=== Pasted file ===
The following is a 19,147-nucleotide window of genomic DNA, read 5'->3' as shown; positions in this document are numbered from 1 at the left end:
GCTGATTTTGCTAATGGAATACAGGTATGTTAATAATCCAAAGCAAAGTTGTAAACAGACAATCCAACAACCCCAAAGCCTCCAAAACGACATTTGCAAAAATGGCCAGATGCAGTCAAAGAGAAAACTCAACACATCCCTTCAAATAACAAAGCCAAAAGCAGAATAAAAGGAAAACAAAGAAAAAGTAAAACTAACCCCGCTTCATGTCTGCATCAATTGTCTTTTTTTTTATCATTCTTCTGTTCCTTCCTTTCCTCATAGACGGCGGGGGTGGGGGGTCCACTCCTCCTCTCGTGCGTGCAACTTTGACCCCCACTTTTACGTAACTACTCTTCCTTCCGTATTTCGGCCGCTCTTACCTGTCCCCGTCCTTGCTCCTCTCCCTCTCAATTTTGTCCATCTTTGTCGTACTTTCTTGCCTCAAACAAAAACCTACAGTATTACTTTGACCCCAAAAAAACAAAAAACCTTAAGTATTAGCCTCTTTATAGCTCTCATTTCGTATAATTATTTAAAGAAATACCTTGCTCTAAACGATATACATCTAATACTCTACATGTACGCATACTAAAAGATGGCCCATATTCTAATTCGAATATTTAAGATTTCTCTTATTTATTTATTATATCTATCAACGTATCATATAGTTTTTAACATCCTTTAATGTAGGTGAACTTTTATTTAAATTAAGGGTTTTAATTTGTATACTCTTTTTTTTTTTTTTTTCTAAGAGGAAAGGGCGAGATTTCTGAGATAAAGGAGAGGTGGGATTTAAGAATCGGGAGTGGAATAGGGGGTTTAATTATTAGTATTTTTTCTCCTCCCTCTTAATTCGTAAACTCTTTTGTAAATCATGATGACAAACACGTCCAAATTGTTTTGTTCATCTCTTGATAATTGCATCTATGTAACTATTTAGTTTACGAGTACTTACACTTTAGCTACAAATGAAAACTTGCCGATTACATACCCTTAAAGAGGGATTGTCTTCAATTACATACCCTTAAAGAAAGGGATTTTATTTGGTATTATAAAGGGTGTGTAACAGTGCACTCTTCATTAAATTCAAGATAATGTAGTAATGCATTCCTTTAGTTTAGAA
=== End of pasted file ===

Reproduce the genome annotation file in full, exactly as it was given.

The following is a 19,147-nucleotide window of genomic DNA, read 5'->3' as shown; positions in this document are numbered from 1 at the left end:
GCTGATTTTGCTAATGGAATACAGGTATGTTAATAATCCAAAGCAAAGTTGTAAACAGACAATCCAACAACCCCAAAGCCTCCAAAACGACATTTGCAAAAATGGCCAGATGCAGTCAAAGAGAAAACTCAACACATCCCTTCAAATAACAAAGCCAAAAGCAGAATAAAAGGAAAACAAAGAAAAAGTAAAACTAACCCCGCTTCATGTCTGCATCAATTGTCTTTTTTTTTATCATTCTTCTGTTCCTTCCTTTCCTCATAGACGGCGGGGGTGGGGGGTCCACTCCTCCTCTCGTGCGTGCAACTTTGACCCCCACTTTTACGTAACTACTCTTCCTTCCGTATTTCGGCCGCTCTTACCTGTCCCCGTCCTTGCTCCTCTCCCTCTCAATTTTGTCCATCTTTGTCGTACTTTCTTGCCTCAAACAAAAACCTACAGTATTACTTTGACCCCAAAAAAACAAAAAACCTTAAGTATTAGCCTCTTTATAGCTCTCATTTCGTATAATTATTTAAAGAAATACCTTGCTCTAAACGATATACATCTAATACTCTACATGTACGCATACTAAAAGATGGCCCATATTCTAATTCGAATATTTAAGATTTCTCTTATTTATTTATTATATCTATCAACGTATCATATAGTTTTTAACATCCTTTAATGTAGGTGAACTTTTATTTAAATTAAGGGTTTTAATTTGTATACTCTTTTTTTTTTTTTTTTCTAAGAGGAAAGGGCGAGATTTCTGAGATAAAGGAGAGGTGGGATTTAAGAATCGGGAGTGGAATAGGGGGTTTAATTATTAGTATTTTTTCTCCTCCCTCTTAATTCGTAAACTCTTTTGTAAATCATGATGACAAACACGTCCAAATTGTTTTGTTCATCTCTTGATAATTGCATCTATGTAACTATTTAGTTTACGAGTACTTACACTTTAGCTACAAATGAAAACTTGCCGATTACATACCCTTAAAGAGGGATTGTCTTCAATTACATACCCTTAAAGAAAGGGATTTTATTTGGTATTATAAAGGGTGTGTAACAGTGCACTCTTCATTAAATTCAAGATAATGTAGTAATGCATTCCTTTAGTTTAGAA